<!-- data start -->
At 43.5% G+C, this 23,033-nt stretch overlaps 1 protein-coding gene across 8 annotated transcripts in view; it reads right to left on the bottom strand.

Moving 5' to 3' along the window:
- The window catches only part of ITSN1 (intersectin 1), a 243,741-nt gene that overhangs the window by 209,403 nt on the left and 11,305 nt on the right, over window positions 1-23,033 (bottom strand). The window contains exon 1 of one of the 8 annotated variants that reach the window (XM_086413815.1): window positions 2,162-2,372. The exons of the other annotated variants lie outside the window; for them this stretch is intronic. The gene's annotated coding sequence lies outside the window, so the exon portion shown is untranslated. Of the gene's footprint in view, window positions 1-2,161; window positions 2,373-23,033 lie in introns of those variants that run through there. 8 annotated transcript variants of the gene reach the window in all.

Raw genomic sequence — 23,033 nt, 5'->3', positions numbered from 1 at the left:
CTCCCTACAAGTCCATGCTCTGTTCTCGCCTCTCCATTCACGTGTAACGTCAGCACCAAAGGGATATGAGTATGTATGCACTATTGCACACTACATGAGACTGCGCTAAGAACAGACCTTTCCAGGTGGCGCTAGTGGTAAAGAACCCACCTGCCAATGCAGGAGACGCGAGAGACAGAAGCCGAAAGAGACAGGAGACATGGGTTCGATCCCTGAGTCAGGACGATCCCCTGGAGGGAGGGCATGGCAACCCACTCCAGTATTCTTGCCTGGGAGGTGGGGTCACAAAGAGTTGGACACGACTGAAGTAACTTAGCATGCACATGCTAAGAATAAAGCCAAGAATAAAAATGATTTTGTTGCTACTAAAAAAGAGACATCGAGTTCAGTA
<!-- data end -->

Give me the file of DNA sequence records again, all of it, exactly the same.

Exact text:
At 43.5% G+C, this 23,033-nt stretch overlaps 1 protein-coding gene across 8 annotated transcripts in view; it reads right to left on the bottom strand.

Moving 5' to 3' along the window:
- The window catches only part of ITSN1 (intersectin 1), a 243,741-nt gene that overhangs the window by 209,403 nt on the left and 11,305 nt on the right, over window positions 1-23,033 (bottom strand). The window contains exon 1 of one of the 8 annotated variants that reach the window (XM_086413815.1): window positions 2,162-2,372. The exons of the other annotated variants lie outside the window; for them this stretch is intronic. The gene's annotated coding sequence lies outside the window, so the exon portion shown is untranslated. Of the gene's footprint in view, window positions 1-2,161; window positions 2,373-23,033 lie in introns of those variants that run through there. 8 annotated transcript variants of the gene reach the window in all.

Raw genomic sequence — 23,033 nt, 5'->3', positions numbered from 1 at the left:
CTCCCTACAAGTCCATGCTCTGTTCTCGCCTCTCCATTCACGTGTAACGTCAGCACCAAAGGGATATGAGTATGTATGCACTATTGCACACTACATGAGACTGCGCTAAGAACAGACCTTTCCAGGTGGCGCTAGTGGTAAAGAACCCACCTGCCAATGCAGGAGACGCGAGAGACAGAAGCCGAAAGAGACAGGAGACATGGGTTCGATCCCTGAGTCAGGACGATCCCCTGGAGGGAGGGCATGGCAACCCACTCCAGTATTCTTGCCTGGGAGGTGGGGTCACAAAGAGTTGGACACGACTGAAGTAACTTAGCATGCACATGCTAAGAATAAAGCCAAGAATAAAAATGATTTTGTTGCTACTAAAAAAGAGACATCGAGTTCAGTA